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Updated on August 12, 2013

"A BRIEF INTERLUDE" (Part 18 of 21)

How does one stay afloat when one's never learned to swim?

In my own drownings selfishness commanded that I not save the innocent, but rather sink them with me. Looking back, how badly I hurt those who were once so very close to me. I could have bowed out with the respect of a king, yet instead I departed like the court jester.

Only now am I haunted by the wishes of just one opportunity to say what I hadn't the tools to say then. But, As a former friend once said "if wishes were fishes, we'd all have a fry." But the past is pointless and today, staring at 41, I own my past errs.

I suppose that this is what constitutes true maturity; being able to own up to and face the uncomfortable reality that you are only the "victim" you permit yourself to become and that, like it or not, you might be responsible for causing pain and hurt to another person once-upon-a-time.

True change in me would come to occur only after I lost everything and forced myself into taking ownership over my numerous past failures. In my younger days, being comfortable with myself sometimes meant hoping, begging those who loved me at any given time for "one more chance, one last chance" for my own errors and indiscretions. I do not cast stones upon those past loved ones who listened to their hearts and indeed gave me chance after chance, ultimately to hurt them again and again, but the ‘last chances' which I'd been given by those caring, loving few ultimately were just bandages for me and crutches for them. My bandages kept me from Taking Ownership of how failed a person I was. Their crutches kept open their hearts, leaving them ultimately vulnerable to an emotional predator.

I was strung out on chaos.

Ironically, regardless of the reality that I simply did not have the proper ‘tools' to do so, for a long while, no matter how broken I was, I tired desperately to fix myself. Additionally, I tried to fix others and, regrettably, succeeded in adequately fucking-up a great many people's heads.

By the beginning of 2002 I would come to realize rather poignantly that there truly is a difference between being alone and loneliness.

Yeah, we can take ownership of being blissfully alone and yet still feel the sting of loneliness. But that's okay; different strokes, different folks and all of that malarkey. One day I awoke and said "wow, Reid, you really are pouting your life away." Walking about umbrella-clad as if anticipating storms was par for the way I chose, the way I believed that I needed, to live my life.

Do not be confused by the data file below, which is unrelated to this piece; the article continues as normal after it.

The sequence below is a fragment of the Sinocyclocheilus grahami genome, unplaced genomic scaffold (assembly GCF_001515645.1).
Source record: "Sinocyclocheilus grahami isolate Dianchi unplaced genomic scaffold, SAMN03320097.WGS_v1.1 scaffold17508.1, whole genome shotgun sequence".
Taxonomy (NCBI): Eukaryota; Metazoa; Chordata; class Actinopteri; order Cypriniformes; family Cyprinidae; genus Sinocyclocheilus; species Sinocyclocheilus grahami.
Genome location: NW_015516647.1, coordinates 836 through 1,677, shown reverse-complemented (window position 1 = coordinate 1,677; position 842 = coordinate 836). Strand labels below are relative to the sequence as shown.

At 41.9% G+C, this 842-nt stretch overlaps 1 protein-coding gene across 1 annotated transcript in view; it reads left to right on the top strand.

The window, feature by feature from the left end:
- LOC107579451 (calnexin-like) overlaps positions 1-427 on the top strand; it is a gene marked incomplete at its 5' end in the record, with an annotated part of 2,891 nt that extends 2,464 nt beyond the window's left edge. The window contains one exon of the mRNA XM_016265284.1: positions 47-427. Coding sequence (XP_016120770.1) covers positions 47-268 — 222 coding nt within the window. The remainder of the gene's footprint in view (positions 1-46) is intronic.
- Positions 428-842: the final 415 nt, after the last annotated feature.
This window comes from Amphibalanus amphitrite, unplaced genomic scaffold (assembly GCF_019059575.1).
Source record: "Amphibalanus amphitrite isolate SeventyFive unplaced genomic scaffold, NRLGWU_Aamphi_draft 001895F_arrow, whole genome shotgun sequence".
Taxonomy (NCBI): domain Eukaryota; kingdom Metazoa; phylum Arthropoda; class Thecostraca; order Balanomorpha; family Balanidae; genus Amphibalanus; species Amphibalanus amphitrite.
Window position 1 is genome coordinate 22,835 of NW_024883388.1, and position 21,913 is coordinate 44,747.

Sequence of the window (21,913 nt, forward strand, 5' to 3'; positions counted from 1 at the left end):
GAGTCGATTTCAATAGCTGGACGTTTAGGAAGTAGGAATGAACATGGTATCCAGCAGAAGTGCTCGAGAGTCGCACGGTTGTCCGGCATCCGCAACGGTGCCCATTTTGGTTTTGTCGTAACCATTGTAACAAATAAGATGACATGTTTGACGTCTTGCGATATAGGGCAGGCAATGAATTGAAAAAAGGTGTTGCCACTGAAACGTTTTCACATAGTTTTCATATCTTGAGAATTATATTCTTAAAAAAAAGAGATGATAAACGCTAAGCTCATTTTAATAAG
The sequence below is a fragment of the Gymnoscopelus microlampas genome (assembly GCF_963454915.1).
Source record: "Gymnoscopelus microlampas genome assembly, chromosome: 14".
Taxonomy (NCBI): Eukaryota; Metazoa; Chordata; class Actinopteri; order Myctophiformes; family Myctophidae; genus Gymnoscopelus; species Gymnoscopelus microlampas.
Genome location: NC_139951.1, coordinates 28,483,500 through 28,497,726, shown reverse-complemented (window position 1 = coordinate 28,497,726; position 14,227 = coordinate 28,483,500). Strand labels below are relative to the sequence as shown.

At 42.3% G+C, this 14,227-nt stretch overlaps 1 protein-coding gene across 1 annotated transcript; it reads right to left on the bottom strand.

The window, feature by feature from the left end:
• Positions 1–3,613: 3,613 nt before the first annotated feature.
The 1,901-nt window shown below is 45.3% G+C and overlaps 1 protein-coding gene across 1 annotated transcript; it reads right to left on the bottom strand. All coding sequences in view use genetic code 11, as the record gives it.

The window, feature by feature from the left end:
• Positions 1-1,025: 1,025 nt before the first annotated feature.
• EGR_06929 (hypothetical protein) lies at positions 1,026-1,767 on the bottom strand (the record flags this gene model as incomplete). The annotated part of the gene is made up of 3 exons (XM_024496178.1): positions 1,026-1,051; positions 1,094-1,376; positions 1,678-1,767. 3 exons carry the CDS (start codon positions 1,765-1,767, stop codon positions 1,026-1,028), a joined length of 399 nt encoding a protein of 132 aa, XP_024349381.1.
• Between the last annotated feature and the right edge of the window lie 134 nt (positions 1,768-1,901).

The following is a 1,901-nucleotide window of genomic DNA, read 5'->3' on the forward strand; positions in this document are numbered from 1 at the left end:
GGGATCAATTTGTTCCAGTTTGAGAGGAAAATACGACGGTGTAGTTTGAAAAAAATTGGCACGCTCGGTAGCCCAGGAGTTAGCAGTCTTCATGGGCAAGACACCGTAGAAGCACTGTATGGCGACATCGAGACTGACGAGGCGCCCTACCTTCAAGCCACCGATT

There was a time when I could not be alone because being alone terrified me.

2001 was the worst year of my life. But by 2002, the reemergence of R. Martin Basso began to evolve. As 2002 unfolded, I greeted the new year reflecting on what had constituted 2001 for me: Impending divorce, a collective of repeated failed relationships, my mother's death, the loss of an old friend on September 11th, continued disassociation from my son, the tepidity of my non-relationship with my own father, bankruptcy, dot-com bomb unemployment, a momentary stint in jail, a brief return to my own homelessness, the liquidation of all real and tangible assets and the re-possession of my car.

New Year's Day, 2002. Yeah... Happy mother-fucking new year.

As I reflected back upon 2001 I had an awakening: All that remained was me. As there was literally nothing left to preoccupy my time I had to learn to live with and even like the person I was. As I reflected upon me, as I began to re-discover me, I concluded sadly that I did not like the person who remained. The time for blaming others for my own life failures was concluded.

It was time to confront my own most relentless adversary - Me.

I was that sort of person who felt the world owed me a living. My ego had become simply too big and too self-indulgent. I was going to hell right before my eyes, yet too blind to see anything farther than the end of my penis. I thought that ‘self love' was some slick reference to masturbation. How could I ever be expected to love anybody else if I had no definition of self-respect and no concept of first loving myself?

We rarely see how much permit others to construct then de-construct us. We don't see (and recognize even less), how we construct and then deconstruct ourselves.

Never once did it ever occur to me that the sole and single person responsible for breaking my heart was ME, and nobody else. And, never once had it occurred to me that the sole, single person capable of mending myself was ME, and nobody else.

Solitude. Peace. Tranquility - all idealistic notions, but how often will we as human beings really choose the light-hearted, simple approach to living? All too frequently we instead choose chaos, or disappointment, upheaval, or other such similar pursuits. At least I did.

I reasoned that survival inevitably meant gravitating towards some varying degree of frenzy rather than preferring the patience of the road-less-traveled. Why? Because, stumbling about through life complaining rather than being content made more sense to me. It was far more convenient to bitch and whine rather than apply in a proactive direction the wisdom assimilated by past mistakes and failures; still is sometimes.

I preferred mere survival to actual living. I partnered attaining contentment with guilt, observing that I should probably feel guilty about being content or happy.

In my reawakening I concluded that I had ultimately desired the "comfort" of perpetual dissatisfaction. Such brief interludes from reality were my greatest personal obstacles. I was not only my own relentless adversary but a hollow man, whose greatest inheritance from his mother was her own selfish ego, and ridiculous self-absorbed vanity. Other than what awaited in her mind, there was no superstardom awaiting Donna "Euphorious Rosebird" Basso.

Likewise, none was destined for me either. As goes the old family joke; I was a legend in my own mind, yes, truly a ‘jilted superstar.'